• Fidelity International says ‘system-wide stewardship’ will be a driver of the ESG agenda in 2024
  • Fund manager has identified four themes that underpin its thinking around system-level stewardship
  • Financing to reach climate targets remains significant challenge for corporates and financial institutions

‘System-wide stewardship’, where investors engage with a broad spectrum of stakeholders on sustainability issues, will be a driver of the ESG agenda in 2024, according to fund manager Fidelity International.

In their 2024 outlook Fidelity International says the aim is to help create a favourable policy and regulatory environment that enables and incentivises companies to operate more sustainably.

The fund manager has identified four themes that underpin its thinking around system-wide stewardship including:

  1. Climate change
  2. Nature loss
  3. Strong and effective governance
  4. Social disparities


Transition finance needed for companies

Global head of stewardship and sustainable investing Jenn-Hui Tan says climate financing remains a significant challenge for corporates and financial institutions.

“Gradually, frameworks are emerging to help companies put in place robust strategies to meet their net zero targets,” he says.

“As more businesses publish credible transition plans, we expect further developments in transition finance, including innovation in sustainable debt instruments.”

Tan says governments are seeking to close policy gaps to make green technologies cheaper while regulators are working to channel transition financing to the right places.

He says system-wide initiatives such as the Inflation Reduction Act in the US provide support to develop technologies like green hydrogen and sustainable aviation fuels.

“Political will such as this should help to develop decarbonisation pathways for sectors where the transition is either technologically difficult or too expensive,” he says.

“In the EU, the introduction of the Carbon Border Adjustment Mechanism is designed to create a level playing field between companies manufacturing within the bloc and exporters to it, by ensuring that the carbon price of incoming goods is equivalent to the carbon price of production within the EU.”


Social impacts of transition a top priority

However, Tan says the social ramifications of the climate change transition are also front of mind for organisations.

“We continue to engage with firms not only on the infrastructure costs of decarbonisation but also retraining workers as requirements change,” he says.

“At government level, policymakers are looking for ways to protect those least able to bear the costs from up-front transition commitments as new technologies are built out.

“The prize is a clean energy revolution with lower operating costs and increased energy security.”


Nature loss a focus

Tan says COP15 in 2022 proved to be a turning point in recognising the impact of nature loss as part of the climate crisis.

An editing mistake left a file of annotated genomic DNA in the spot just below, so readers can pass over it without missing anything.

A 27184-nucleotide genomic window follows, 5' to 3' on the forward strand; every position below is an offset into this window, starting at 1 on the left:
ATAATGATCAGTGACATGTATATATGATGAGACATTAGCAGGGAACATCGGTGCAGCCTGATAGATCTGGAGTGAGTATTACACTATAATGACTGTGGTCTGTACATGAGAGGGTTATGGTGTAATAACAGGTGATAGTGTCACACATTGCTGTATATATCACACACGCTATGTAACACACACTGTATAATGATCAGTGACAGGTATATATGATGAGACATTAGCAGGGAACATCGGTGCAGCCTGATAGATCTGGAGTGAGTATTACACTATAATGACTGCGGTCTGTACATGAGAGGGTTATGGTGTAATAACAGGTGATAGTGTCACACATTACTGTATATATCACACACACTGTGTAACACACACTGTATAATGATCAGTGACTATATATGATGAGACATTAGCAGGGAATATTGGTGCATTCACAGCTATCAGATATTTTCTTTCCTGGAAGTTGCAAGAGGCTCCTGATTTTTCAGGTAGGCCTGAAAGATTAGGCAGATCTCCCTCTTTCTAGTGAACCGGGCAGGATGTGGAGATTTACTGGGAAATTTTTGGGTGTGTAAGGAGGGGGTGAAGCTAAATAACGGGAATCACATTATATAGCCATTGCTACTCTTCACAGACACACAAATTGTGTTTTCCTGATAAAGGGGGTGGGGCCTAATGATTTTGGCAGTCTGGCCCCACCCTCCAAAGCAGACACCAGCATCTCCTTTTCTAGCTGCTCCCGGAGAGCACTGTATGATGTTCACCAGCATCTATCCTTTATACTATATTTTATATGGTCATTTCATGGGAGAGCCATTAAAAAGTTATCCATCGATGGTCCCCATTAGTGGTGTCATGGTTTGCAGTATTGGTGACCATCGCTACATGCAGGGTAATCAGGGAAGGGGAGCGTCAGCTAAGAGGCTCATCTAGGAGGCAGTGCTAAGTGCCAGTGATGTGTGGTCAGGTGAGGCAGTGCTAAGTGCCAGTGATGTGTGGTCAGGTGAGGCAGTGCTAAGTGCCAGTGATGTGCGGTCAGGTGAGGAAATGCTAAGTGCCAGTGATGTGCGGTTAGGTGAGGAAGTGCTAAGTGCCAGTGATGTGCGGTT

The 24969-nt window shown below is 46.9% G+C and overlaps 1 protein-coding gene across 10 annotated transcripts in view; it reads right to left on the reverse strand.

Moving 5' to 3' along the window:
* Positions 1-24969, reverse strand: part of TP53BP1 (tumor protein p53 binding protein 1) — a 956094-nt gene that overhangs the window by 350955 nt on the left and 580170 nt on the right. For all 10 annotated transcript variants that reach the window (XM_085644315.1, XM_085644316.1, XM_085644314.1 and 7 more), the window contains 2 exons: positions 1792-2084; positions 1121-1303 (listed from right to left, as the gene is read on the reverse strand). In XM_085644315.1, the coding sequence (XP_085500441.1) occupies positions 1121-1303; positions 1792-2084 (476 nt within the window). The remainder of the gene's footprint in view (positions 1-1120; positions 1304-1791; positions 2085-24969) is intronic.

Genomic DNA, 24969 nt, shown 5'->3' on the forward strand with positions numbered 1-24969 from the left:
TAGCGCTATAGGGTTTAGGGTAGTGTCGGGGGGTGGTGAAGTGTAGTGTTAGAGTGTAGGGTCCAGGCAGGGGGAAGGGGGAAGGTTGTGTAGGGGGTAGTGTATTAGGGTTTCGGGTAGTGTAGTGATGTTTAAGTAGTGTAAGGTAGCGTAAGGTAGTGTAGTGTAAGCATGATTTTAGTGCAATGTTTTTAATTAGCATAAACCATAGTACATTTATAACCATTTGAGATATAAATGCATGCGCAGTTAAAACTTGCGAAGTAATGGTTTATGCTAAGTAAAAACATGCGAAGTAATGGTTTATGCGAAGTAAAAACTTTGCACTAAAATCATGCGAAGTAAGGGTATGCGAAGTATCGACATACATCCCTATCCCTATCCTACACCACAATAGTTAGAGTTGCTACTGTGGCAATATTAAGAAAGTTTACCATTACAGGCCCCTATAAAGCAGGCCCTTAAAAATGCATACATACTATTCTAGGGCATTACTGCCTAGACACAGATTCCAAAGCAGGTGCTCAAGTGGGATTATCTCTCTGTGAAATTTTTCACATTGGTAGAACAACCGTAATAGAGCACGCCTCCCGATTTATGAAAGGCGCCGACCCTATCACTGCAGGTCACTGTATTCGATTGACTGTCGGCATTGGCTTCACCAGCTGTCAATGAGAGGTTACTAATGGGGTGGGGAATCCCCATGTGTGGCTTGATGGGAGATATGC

“Healthy carbon sinks and ecosystems play a significant role in achieving net zero, while climate change is a direct driver of declining biodiversity,” he says.

Tan says the economic implications are clear with it estimated that more than half of global GDP is moderately or highly dependent on nature.

He says the ties between climate and nature are also becoming more evident in certain industries and some like mining, will need to play leading roles in a successful transition.

He says companies are already considering how to implement the recently published Taskforce on Nature-Related Financial Disclosures (TNFD) with moves to deliver a standardised language to report on nature.

“Nature loss is notoriously difficult to gauge given the absence of a universal metric,” he says.

“Innovative technologies, like the nascent field of bioacoustics, are trying to remedy this by developing alternative measurement systems.”

He says elements of the TNFD have already been included in the EU’s Corporate Sustainability Reporting Directive (CSRD), a form of data collection that starts in 2024 for some firms.

“This is the most comprehensive reporting standard to date,” he says.

“The CSRD requires companies to report on their own environmental and social impact as well as sustainability-related risks to their business.”

Tan says furthermore the International Sustainability Standards Board has published its own version of sustainability disclosure standards designed to be adopted globally and focused initially on climate.

He says due diligence of supply chains is also gaining attention following the EU Deforestation Act and other forthcoming rules aimed at mitigating impacts on human rights.

“Regulation on this scale sounds daunting, but sustainability reporting and how it links to financial reporting is an important part of mitigating the risks of climate change, nature loss, and social issues,” he says.

“It should also enable companies to scale up activities that not only align with the transition but drive change across the global economy.”

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